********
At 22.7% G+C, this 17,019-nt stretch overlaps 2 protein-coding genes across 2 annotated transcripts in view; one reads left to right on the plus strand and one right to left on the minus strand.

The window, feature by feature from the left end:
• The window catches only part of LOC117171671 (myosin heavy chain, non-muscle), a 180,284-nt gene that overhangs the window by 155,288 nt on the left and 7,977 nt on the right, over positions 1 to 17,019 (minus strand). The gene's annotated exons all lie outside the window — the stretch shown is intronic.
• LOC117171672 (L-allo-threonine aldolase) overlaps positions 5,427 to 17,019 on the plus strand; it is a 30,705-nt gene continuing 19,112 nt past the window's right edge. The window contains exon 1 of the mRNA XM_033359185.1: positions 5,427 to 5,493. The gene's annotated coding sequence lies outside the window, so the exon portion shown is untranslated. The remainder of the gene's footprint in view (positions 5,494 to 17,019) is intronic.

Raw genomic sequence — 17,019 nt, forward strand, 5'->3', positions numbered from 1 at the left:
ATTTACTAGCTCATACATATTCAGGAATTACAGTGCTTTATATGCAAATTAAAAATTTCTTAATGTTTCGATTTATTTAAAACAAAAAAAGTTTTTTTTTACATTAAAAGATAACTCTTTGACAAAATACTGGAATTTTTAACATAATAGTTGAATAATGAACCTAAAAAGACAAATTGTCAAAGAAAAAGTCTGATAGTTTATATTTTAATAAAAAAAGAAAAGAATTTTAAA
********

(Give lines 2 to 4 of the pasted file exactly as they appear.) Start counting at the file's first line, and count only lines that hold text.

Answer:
The window, feature by feature from the left end:
• The window catches only part of LOC117171671 (myosin heavy chain, non-muscle), a 180,284-nt gene that overhangs the window by 155,288 nt on the left and 7,977 nt on the right, over positions 1 to 17,019 (minus strand). The gene's annotated exons all lie outside the window — the stretch shown is intronic.
• LOC117171672 (L-allo-threonine aldolase) overlaps positions 5,427 to 17,019 on the plus strand; it is a 30,705-nt gene continuing 19,112 nt past the window's right edge. The window contains exon 1 of the mRNA XM_033359185.1: positions 5,427 to 5,493. The gene's annotated coding sequence lies outside the window, so the exon portion shown is untranslated. The remainder of the gene's footprint in view (positions 5,494 to 17,019) is intronic.